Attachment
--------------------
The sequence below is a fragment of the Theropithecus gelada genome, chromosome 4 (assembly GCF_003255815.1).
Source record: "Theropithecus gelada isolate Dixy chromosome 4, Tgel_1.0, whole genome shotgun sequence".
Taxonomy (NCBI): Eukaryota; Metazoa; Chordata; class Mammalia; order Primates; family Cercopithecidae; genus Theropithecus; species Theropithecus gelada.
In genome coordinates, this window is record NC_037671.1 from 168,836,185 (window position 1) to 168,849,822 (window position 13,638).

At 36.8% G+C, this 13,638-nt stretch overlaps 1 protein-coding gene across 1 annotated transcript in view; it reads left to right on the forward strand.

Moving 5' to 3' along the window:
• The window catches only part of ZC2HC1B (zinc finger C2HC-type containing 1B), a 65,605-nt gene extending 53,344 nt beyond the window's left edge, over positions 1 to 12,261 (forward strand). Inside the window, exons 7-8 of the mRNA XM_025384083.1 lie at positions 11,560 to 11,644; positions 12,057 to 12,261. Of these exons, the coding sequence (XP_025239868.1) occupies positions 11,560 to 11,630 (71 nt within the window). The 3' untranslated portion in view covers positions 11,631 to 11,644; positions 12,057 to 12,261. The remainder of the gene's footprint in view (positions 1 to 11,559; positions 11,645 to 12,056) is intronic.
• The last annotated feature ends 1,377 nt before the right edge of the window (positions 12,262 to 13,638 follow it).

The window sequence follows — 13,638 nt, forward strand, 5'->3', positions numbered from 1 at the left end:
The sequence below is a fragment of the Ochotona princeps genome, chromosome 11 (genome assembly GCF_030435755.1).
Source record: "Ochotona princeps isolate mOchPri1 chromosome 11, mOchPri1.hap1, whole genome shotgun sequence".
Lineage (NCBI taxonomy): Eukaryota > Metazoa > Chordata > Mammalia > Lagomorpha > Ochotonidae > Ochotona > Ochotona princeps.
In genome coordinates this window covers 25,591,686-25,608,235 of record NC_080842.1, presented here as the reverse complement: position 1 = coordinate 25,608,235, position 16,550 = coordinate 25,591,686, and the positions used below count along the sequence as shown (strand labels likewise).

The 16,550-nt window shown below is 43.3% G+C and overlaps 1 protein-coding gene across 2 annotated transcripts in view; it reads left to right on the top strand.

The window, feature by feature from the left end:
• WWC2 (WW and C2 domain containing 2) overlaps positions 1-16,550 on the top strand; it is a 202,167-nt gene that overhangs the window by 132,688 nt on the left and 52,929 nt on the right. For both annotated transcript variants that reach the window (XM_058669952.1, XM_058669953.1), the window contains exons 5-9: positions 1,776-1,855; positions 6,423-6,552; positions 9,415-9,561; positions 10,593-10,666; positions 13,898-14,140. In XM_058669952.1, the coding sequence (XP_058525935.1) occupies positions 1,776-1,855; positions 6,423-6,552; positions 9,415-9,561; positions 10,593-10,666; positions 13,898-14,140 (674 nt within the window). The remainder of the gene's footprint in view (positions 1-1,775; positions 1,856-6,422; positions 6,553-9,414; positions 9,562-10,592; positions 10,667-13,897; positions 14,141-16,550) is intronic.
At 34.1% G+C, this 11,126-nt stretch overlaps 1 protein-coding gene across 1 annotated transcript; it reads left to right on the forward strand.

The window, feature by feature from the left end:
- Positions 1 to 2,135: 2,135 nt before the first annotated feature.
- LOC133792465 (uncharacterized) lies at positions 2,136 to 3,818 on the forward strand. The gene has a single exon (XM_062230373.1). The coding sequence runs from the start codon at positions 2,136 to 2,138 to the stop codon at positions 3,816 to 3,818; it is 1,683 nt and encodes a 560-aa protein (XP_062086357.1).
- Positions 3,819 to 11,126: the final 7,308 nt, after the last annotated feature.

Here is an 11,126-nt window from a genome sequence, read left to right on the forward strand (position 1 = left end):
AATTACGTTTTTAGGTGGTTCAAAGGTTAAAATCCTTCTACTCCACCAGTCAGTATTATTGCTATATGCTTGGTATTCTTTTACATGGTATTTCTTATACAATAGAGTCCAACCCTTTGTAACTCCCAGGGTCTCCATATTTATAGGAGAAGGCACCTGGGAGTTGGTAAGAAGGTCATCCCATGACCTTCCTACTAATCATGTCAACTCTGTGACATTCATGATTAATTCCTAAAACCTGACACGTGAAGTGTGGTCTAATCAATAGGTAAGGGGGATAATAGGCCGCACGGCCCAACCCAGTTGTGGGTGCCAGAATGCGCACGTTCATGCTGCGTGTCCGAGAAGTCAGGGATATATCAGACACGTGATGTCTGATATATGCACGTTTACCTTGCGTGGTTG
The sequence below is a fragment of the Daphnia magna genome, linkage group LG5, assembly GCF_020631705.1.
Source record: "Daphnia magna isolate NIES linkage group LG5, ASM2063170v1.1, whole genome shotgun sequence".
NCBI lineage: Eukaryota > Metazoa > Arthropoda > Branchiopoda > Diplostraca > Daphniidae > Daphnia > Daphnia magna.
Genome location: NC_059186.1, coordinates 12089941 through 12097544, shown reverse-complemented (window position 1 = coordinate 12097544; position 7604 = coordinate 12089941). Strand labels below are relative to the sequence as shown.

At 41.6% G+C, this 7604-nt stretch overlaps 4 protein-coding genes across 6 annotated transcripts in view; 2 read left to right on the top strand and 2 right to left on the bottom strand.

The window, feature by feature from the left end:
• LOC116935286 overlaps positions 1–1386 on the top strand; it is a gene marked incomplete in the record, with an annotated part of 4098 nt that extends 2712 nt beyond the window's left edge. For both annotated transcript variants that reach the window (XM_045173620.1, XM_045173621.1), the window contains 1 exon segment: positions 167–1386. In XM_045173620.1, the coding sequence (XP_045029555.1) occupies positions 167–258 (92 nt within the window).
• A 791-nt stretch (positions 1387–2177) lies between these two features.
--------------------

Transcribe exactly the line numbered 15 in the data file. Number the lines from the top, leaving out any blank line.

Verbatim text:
The window, feature by feature from the left end: